New Edinburgh restaurant The Mulroy brings touch of country-house class
The menu, by chef Damien Rolain, favours locally-sourced, seasonal dishes
Not far from Spean Bridge, the Battle of Mulroy between the MacDonalds and the Mackintoshes took place in 1688. With fresh tête-à-tête daffodils on the tables blooming harmoniously with muted yellow walls, an Edinburgh restaurant bearing the name of the clan feud is a much more peaceful affair. Indeed, the genuine courtesy and charmingly impeccable manners of front-of-house Patron Clemens Hoss-d’Estenfeld MacDonald dismisses any possible sense of hostility. The Scottish name is his wife’s, a descendant of the winning side, who has designed the interior for The Mulroy, creating a country house ambience with white linen, lots of silver candles, wooden display units and a long oak pew along one wall.
Despite the hints of eccentricity, the place has traditional, high quality values and in that context the food is classy, interesting and fresh. The philosophy behind chef Damien Rolain’s approach is to source as locally as possible and stay strictly seasonal. Infamous for his horse tartare while at L’escargot Bleu, the chef’s credentials go even further back to Abstract and Atrium, local kitchens where contemporary Scottish food with a French slant was nurtured. In The Mulroy, Rolain has found new expression for his classic, French-style fine-dining. East coast Port Seton provides baby langoustine for a salad with green apple, while the west’s Loch Creran supplies the oyster tartare to go with it. Scallops from the waters of Gigha are exquisite in texture, their natural sweetness blending with delicate orange caramel and confit cep jus. A velvety smooth cauliflower puree accompanies.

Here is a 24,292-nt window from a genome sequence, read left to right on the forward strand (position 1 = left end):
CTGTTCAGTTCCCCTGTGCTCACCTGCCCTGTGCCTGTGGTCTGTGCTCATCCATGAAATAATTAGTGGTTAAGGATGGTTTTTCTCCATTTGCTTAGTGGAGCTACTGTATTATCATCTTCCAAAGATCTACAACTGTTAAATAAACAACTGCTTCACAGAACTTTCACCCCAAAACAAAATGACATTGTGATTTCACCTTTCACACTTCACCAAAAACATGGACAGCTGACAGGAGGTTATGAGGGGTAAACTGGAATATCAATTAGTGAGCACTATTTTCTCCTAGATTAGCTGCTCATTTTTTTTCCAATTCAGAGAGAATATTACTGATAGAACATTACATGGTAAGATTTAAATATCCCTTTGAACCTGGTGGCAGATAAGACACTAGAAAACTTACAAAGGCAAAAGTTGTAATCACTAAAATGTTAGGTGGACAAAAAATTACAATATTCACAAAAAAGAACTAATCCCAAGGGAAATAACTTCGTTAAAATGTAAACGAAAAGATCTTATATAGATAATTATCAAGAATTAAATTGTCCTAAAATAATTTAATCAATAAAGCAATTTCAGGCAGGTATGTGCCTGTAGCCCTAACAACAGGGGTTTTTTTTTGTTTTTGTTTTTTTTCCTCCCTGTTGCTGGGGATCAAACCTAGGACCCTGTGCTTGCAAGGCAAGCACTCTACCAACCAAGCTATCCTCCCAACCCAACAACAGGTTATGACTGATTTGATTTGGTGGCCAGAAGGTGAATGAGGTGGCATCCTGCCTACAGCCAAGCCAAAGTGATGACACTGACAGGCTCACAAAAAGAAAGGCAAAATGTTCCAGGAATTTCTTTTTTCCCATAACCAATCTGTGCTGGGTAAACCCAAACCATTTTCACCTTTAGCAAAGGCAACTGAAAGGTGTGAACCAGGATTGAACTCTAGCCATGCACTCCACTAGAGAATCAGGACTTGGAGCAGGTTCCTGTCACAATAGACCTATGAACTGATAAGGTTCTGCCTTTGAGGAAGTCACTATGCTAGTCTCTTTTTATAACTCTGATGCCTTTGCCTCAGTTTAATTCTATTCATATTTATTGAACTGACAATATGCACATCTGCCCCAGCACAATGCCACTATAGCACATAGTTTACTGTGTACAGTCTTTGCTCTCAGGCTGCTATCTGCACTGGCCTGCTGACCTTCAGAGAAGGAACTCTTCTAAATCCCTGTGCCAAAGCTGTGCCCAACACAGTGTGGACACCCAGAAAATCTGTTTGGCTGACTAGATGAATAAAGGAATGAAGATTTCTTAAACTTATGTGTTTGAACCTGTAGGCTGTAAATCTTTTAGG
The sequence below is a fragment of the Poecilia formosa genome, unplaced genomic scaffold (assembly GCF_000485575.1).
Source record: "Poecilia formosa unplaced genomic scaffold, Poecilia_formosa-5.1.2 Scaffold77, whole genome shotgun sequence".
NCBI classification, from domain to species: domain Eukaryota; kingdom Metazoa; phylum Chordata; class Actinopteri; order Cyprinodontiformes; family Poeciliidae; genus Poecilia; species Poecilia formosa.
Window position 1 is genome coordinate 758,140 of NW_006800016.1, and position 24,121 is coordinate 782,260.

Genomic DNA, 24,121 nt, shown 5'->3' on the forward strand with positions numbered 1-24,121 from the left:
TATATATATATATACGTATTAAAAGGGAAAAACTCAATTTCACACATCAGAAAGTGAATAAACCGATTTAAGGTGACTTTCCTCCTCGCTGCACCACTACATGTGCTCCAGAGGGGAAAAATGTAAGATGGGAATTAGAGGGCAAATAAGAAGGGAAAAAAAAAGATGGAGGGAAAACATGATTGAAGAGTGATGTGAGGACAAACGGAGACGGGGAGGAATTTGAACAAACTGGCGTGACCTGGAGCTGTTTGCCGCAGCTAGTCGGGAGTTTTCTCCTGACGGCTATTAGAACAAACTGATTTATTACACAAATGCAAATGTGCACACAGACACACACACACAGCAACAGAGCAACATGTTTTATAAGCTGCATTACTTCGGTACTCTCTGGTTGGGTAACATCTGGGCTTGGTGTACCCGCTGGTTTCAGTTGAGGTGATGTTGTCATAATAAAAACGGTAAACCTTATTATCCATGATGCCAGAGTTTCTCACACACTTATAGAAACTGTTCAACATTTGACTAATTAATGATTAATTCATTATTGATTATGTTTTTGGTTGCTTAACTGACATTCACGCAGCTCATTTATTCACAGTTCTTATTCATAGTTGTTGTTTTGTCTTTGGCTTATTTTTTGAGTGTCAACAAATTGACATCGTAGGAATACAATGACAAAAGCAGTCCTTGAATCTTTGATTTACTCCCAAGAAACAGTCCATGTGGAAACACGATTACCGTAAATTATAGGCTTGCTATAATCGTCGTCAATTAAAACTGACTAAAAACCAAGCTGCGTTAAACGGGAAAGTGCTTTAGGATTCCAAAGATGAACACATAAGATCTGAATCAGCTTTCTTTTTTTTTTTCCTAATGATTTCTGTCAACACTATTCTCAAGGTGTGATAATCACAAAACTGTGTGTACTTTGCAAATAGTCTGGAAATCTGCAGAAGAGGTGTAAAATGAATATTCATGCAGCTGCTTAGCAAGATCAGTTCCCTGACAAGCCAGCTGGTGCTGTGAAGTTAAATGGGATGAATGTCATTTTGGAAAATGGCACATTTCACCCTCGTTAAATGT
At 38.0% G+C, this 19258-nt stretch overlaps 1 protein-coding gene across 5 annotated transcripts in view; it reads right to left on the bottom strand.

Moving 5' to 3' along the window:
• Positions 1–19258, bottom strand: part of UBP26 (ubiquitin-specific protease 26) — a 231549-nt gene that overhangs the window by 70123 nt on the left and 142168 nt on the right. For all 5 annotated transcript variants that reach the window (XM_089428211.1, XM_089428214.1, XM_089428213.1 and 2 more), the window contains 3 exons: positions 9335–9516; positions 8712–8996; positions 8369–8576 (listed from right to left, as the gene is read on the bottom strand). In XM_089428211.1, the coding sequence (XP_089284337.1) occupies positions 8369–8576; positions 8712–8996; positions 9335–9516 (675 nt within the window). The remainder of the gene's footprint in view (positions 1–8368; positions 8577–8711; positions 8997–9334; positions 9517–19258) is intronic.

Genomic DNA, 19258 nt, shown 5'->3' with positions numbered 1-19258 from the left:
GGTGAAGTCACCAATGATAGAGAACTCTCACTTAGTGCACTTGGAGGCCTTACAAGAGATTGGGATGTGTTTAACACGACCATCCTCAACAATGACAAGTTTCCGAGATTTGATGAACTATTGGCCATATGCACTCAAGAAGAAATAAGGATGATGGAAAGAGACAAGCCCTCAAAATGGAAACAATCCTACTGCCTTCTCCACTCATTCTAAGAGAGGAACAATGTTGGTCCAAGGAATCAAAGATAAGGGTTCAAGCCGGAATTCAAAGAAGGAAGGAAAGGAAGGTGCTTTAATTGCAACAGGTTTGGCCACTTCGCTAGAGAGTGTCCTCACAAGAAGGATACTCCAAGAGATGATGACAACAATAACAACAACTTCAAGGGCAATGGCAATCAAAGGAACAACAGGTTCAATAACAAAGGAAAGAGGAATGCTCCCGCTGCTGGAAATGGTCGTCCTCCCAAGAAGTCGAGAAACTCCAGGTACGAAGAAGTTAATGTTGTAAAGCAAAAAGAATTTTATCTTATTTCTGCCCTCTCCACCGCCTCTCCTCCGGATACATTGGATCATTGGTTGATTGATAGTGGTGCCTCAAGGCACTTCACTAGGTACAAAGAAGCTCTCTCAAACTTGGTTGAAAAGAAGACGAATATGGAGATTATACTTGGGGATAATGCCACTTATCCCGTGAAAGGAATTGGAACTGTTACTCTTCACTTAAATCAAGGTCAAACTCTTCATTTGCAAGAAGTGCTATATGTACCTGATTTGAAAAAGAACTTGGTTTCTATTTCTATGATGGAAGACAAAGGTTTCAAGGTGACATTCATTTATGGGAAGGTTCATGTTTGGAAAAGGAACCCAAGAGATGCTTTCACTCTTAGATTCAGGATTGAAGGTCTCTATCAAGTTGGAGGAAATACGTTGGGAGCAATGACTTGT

Truffle oil and nuts are favourites of the kitchen. The former makes an appearance in an amuse-bouche of creamed leek and potato soup, then again in the vinaigrette served with smoked and roasted pigeon breast. Its finishing touch of hazelnuts is but one example of Rolain’s attention to detail in the stunning presentation of his dishes.
Fish is prominent throughout, though mains include their meaty element, with neck fillet of Borders lamb served no-choice rare alongside a giant meatball of braised shoulder minced with cabbage in a startling combination of flavours. Fruit inspires the desserts, with sharp gooseberry sorbet and dark chocolate pave making the most of an underused but classic pairing.
11a–13a William Street, Edinburgh EH3 7NG
0131 225 6061
Tue–Sat noon–2.30pm, 5.30pm–10pm. Closed Sun/Mon.
Ave. price two course meal: £13.50 (set lunch & pre-theatre) / £34.50 (set dinner)
+ Quirky but intriguing selection of the patron’s personally chosen wines
- Tricky stairs down to basement level